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Forbes: – Inflation doesn’t necessarily spell doom for high yield bonds. – With interest rates hovering near historic lows, many have begun to ask what will happen when rates inevitably start to rise. Investors are starting to look at the fixed-income allocation within their portfolios with a nervous eye. Of course when interest rates rise, bond prices generally decline. Because interest rates are so low, there is lots of room for them to rise.
Elisa Lemola: – Reasons why HYG is still worth keeping in your investment portfolio. – There has been a lot of pessimism lately about high-yield ETFs. Investors flocked to these funds once the Fed implemented its quantitative easing and zero-interest rate regime, in the hope that they could enjoy higher yields. Although they are also known pejoratively as ‘junk bond’ funds, due to the perceived lower quality of their bond holdings, many of these funds are actually safer investments than many stocks. In recent months, however, there have been rumblings about the possibility of the ETF bubble bursting. Under current market conditions, high-yield ETFs offer individual investors an invaluable opportunity to maximize interest revenue investment.
Anthony Valeri: – Bond market perspectives – Investors rebuke low yield. – Yields rose across the bond market in recent days, as investors rebuked the low-yield world. We view recent weakness as part of the checks and balances of healthy markets and still expect yields to be largely range-bound in 2013.
Learn Bonds: – No portfolio is complete without… – For the past two years I have been reviewing mutual funds to invest in. I have formulated a set of criteria for specific mutual funds, and a set of parameters for how a new mutual fund should fit into an overall portfolio. Additionally I have set periods of time to change a mutual fund’s distributions from ‘reinvest’ to ‘cash distribution.’ Here are a few of the criteria, parameters and scheduling points.
FT: – Investors warned on dash for junk bonds. – The joke on Wall Street and in the City right now is that high-yield bonds ought to be renamed “the investment formerly known as high yield”, because they no longer offer any such thing. If the current mania continues, and if interest rates on these high-risk bonds stay at record low levels, the financial consequences could be felt much more widely.
Advisor.ca: – Choose auto sector bonds. – Nicholas Leach, vice president of global fixed income at CIBC Global Asset Management says there’s still a lot of value in the high-yield market and sees opportunities across a range of sectors, especially the North American automobile industry.
Business Insider: – There’s actually a shortage of government bonds. – Debt may be everywhere but there’s a scarcity of bonds. With governments awash with debt and furiously selling new securities to fund bloated budget deficits, the idea of a bond shortage on the marketplace may sound puzzling.
Barron’s: – Junk bonds could lose a year’s return by reverting to fair value – Fridson. – High-yield bond guru Martin Fridson is again sounding warnings about that market’s current state, calling it extremely overvalued and saying a reversion to fair value would wipe out a year’s return.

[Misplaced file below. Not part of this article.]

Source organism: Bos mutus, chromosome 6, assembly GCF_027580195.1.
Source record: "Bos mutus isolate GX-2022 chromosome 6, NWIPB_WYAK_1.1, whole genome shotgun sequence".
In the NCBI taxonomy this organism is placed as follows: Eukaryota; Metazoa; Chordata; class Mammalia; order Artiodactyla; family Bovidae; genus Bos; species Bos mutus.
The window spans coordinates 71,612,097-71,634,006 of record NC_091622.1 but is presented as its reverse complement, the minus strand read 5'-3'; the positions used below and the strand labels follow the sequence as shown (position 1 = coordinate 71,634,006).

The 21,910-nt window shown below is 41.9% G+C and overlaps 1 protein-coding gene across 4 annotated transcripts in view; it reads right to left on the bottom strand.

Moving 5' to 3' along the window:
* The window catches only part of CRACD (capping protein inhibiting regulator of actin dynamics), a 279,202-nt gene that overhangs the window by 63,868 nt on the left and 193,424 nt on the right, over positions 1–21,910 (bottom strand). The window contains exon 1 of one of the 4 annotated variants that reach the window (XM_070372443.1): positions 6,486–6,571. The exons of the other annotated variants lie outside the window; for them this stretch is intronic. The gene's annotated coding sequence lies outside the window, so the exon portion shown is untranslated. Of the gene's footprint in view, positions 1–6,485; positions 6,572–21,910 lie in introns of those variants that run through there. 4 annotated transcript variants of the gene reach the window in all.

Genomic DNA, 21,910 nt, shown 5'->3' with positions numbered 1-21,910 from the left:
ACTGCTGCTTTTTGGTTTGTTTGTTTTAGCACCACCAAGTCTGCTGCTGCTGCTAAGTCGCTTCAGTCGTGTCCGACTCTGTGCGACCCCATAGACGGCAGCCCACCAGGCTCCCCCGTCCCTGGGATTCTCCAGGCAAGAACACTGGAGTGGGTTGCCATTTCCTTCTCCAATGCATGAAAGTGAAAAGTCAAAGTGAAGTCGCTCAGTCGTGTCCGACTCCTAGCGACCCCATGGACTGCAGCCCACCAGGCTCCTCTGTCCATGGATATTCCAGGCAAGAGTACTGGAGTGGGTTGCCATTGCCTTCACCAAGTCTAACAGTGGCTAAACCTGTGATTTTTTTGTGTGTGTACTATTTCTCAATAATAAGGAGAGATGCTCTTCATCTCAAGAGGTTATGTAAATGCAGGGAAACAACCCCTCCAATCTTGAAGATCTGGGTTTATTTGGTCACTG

Ploutos: – High yield bond market sets new records. – With monetary accommodation from the Federal Reserve now always prefaced with the word “extraordinary,” it is not surprising that we are seeing new records throughout the fixed income universe. The speculative grade bond market set a new record last week with the yield-to-worst on the Barclays Capital High Yield Index yielding below five percent for the first time. With yields at new record lows, the index also hit a new record high dollar price of $107.36.
Bloomberg: – PIMCO avoids long-dated euro-region bonds on growth outlook. – Pacific Investment Management Co. is shunning long-dated European government securities because of the region’s growth outlook, according to Andrew Balls, head of European portfolio management at the firm.
ETF Trends: – High-yield bond ETFs fall amid outflows. – Yesterday we spoke about the price pressure that U.S. Treasury bonds, particularly longer dated issues, have seen in recent sessions and today we investigate the High Yield Corporate Bond space.
San Diego Source: – Rising rates may increase risk in bond market. – A warning last week by Ben Bernanke to Wall Street firms to not “reach for yield” also has a message for individual investors. The chairman of the Federal Reserve Board was addressing a tendency by some firms to take on excessive forms of risk in order to raise the yields offered on certain investments, as investors search for higher rates of return in a near-zero-interest-rate environment. At the same time, another government official was warning investors, especially in tax-exempt municipal bonds, to be careful in trying to seize higher cash flow.
Pensions & Investments: – High-yield bonds still dominate, but sector loses some ground. – High-yield bonds led the way in the top 10 overall fixed-income rankings for the year ended March 31, but not with the domination they displayed in prior quarters, according to Morningstar Inc.’s separate account/collective investment trust database.
Barron’s: – Junk bond investors not getting compensated for lousy covenant quality. – The broad quality of bond investor protections known as covenants remains at historically lousy levels according to a report out today from Moody’s Investors Service.
— Ed Bradford (@Fullcarry) May 15, 2013
Treasuries zigzagging in response to the lead of stocks and the yen.
— AnthonyValeri (@Anthony_Valeri) May 15, 2013